The IR reflectivity of such core-shell metamaterial samples was measured in the long-wavelength IR (LWIR) (2.5–22.5 μm) range using an FTIR spectrometer, and compared with reflectivity spectra of Al and Al_{2}O_{3}, as shown in Figure 7. While the reflectivity spectrum of Al is almost flat, the spectrum of Al_{2}O_{3} exhibits a very sharp step-like behavior around 11 μm that is related to the phonon-polariton resonance, which results from coupling of an infrared photon with an optic phonon of Al_{2}O_{3} [29]. The step in reflectivity is due to the negative sign of ${\epsilon}_{{\text{Al}}_{2}{\text{O}}_{3}}$ near resonance. This step-like behavior may be used to characterize the volume fraction of Al_{2}O_{3} in the core-shell metamaterial. In the particular case shown in Figure 7, the volume fraction of Al_{2}O_{3} in the core-shell metamaterial may be estimated, based on the Maxwell-Garnett approximation, as ~39%, which corresponds to (*r*_{s}–*r*_{c})~0.18*r*_{c}. At *r*_{c}~9 nm, the corresponding thickness of Al_{2}O_{3} appears to be (*r*_{s}–*r*_{c})~1.6 nm, which matches expectations based on [28].

Figure 7: Comparison of the FTIR reflectivity spectrum of a typical core-shell Al_{2}O_{3}-Al metamaterial sample with reflectivity spectra of bulk Al and Al_{2}O_{3} samples.

The step in reflectivity around 11 μm may be used to characterize the volume fraction of Al_{2}O_{3} in the core-shell metamaterial. The increased noise near 22 μm is related to the IR source cutoff.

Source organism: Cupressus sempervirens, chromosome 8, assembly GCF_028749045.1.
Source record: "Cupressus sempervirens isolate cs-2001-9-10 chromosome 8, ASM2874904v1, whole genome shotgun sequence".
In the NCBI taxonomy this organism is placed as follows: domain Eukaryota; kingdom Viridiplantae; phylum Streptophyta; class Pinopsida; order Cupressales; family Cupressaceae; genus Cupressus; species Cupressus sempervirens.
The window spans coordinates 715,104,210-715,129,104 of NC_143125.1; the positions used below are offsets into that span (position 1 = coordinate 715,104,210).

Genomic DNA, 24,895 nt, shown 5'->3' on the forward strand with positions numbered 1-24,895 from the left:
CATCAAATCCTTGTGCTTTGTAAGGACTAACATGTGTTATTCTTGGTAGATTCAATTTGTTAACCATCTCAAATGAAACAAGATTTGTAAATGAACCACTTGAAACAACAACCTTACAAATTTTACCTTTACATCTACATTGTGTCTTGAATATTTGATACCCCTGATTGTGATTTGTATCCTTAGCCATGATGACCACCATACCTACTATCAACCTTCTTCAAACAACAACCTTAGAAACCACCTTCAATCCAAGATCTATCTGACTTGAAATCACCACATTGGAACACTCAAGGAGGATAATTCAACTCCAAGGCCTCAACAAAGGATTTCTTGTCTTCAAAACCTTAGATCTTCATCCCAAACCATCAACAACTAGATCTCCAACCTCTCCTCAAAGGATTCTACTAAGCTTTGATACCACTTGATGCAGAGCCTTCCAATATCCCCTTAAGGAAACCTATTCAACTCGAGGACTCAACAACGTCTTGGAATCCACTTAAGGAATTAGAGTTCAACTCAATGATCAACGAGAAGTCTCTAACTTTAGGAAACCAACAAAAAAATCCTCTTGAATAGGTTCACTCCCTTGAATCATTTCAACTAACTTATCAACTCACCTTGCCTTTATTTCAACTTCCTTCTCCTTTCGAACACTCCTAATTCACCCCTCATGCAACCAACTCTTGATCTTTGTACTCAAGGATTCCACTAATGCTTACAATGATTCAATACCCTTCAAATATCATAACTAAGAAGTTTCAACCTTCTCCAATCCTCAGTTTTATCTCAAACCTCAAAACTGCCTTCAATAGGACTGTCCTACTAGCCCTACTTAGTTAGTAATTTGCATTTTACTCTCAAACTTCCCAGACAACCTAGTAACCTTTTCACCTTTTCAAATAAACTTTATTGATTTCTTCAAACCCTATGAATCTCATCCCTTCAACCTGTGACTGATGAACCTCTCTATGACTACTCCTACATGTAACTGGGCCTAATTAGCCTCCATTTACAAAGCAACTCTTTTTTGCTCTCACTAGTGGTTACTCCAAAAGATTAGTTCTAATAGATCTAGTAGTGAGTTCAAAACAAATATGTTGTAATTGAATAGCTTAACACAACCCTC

The Kramers-Kronig analysis of the FTIR reflectivity spectra of the Al-Al_{2}O_{3} sample also allows us to evaluate *ε*_{eff}(0, *ω*) for the metamaterial in the LWIR spectral range. Plots of the real part of *ε* for pure Al and for the Al-Al_{2}O_{3} core-shell metamaterial based on the Kramers-Kronig analysis of the data in Figure 7 are plotted in Figure 8. The plot in Figure 8A clearly demonstrates that ${\epsilon}_{{\text{Al-Al}}_{2}{\text{O}}_{3}}<<{\epsilon}_{\text{Al}}$ so that the ENZ condition was achieved in the sense that the initial dielectric constant of aluminum was reduced by a factor ~1000. On the other hand, Figure 8B demonstrates that the dielectric constant of the Al-Al_{2}O_{3} core-shell metamaterials remains negative and relatively small above 11 μm. In particular, the large negative contribution to *ε* from the aluminum cores is compensated by the large positive contribution from the Al_{2}O_{3} shells leading to the upturn of ${\epsilon}_{{\text{Al-Al}}_{2}{\text{O}}_{3}}$ that is observed near 20 μm in Figure 8B, which is caused by the large positive value of ${\epsilon}_{{\text{Al}}_{2}{\text{O}}_{3}}$ in this spectral range. Note that while both metamaterials shown in Figure 8B exhibit much smaller *ε* compared to the bulk aluminum, the metamaterial prepared using less oxidized aluminum nanoparticles exhibits considerably larger negative *ε*. The relatively large noise observed in the calculated plot of *ε*_{Al} in Figure 8A is due to the fact that the aluminum reflectivity is close to 100% above 7 μm so that the Kramers-Kronig-based numerical analysis of the reflectivity data does not work reliably for pure aluminum samples in this spectral range. Another limitation on the accuracy of the analysis is the use of the finite spectral range (2.5–22.5 μm) of the FTIR spectrometer rather than the infinite one assumed by the rigorous Kramers-Kronig analysis. These limitations notwithstanding, we note that our result for pure aluminum is in good agreement with the tabulated data for *ε*_{Al} reported in [30]. Therefore, these results reliably confirm the ENZ character of the core-shell Al-Al_{2}O_{3} metamaterial. It is also interesting to note that the same FTIR technique applied to the tin-BaTiO_{3} nanocomposite metamaterials studied in [3] also confirms their expected ENZ character, as illustrated in Figure 9. In both cases, the goal of metamaterial engineering was to create an effective superconducting medium with negative ENZ response. While both Figures 8 and 9 confirm that this goal has been achieved, the core-shell geometry of the developed Al-Al_{2}O_{3} metamaterial has a clear advantage. The core-shell geometry guarantees a homogeneous spatial distribution of the effective dielectric response function, leading to tripling of *T*_{c} for the Al-Al_{2}O_{3} core-shell metamaterial, compared to ~5% increase of *T*_{c} of the tin-BaTiO_{3} random nanocomposite metamaterial developed in [3].